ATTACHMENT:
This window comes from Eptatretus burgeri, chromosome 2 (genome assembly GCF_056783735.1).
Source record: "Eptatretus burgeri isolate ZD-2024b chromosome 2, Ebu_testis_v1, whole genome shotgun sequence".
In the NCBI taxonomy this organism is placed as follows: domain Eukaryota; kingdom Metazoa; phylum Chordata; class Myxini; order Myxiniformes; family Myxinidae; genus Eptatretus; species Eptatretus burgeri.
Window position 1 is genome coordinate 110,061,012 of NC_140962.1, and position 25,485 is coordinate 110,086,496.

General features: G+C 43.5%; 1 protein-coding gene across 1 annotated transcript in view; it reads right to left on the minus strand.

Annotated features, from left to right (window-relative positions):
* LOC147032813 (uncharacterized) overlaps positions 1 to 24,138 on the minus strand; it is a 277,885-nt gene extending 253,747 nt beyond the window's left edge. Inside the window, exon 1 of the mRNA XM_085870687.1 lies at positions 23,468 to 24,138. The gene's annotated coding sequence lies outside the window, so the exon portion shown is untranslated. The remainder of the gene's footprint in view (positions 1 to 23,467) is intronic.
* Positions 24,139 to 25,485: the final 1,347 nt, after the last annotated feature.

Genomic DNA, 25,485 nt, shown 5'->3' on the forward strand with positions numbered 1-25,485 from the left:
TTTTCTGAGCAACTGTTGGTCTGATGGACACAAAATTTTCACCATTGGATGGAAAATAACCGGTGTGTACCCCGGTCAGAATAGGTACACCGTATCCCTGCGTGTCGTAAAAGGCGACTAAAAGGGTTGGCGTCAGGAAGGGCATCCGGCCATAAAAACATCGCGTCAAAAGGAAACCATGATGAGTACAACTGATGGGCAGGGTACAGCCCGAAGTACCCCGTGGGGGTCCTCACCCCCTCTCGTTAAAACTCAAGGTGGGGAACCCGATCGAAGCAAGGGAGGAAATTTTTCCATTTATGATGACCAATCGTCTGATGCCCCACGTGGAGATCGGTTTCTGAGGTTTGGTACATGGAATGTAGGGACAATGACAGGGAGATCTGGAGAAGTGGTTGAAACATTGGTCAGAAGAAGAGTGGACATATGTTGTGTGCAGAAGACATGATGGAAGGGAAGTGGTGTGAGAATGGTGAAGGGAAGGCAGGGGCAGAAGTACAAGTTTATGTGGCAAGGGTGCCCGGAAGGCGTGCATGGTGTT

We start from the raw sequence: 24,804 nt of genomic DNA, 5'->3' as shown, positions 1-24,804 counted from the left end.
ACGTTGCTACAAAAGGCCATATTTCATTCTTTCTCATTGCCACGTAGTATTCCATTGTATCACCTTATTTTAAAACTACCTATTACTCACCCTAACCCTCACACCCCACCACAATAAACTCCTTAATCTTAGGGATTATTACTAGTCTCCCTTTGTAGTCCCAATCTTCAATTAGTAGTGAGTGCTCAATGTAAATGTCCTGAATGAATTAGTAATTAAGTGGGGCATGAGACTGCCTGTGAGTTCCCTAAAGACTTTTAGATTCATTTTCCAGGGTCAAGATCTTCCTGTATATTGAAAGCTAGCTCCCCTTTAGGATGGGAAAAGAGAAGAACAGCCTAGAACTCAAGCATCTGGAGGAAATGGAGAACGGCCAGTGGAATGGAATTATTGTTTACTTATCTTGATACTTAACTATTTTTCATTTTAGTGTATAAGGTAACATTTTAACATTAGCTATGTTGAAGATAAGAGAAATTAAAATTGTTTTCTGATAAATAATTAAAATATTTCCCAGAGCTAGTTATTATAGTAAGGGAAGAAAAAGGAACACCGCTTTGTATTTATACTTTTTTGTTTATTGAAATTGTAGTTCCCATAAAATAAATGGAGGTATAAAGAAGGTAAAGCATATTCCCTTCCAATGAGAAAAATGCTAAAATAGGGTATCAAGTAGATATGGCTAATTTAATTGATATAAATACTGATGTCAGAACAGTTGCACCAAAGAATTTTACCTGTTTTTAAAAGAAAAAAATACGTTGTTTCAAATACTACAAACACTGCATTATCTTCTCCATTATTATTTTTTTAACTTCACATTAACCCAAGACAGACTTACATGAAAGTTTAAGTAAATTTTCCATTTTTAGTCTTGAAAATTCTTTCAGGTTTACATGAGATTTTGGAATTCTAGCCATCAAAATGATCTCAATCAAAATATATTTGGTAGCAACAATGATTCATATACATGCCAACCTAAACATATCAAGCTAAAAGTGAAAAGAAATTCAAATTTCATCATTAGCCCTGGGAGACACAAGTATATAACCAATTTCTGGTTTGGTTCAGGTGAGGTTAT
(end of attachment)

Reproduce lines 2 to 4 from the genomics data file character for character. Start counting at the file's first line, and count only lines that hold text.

Source record: "Eptatretus burgeri isolate ZD-2024b chromosome 2, Ebu_testis_v1, whole genome shotgun sequence".
In the NCBI taxonomy this organism is placed as follows: domain Eukaryota; kingdom Metazoa; phylum Chordata; class Myxini; order Myxiniformes; family Myxinidae; genus Eptatretus; species Eptatretus burgeri.
Window position 1 is genome coordinate 110,061,012 of NC_140962.1, and position 25,485 is coordinate 110,086,496.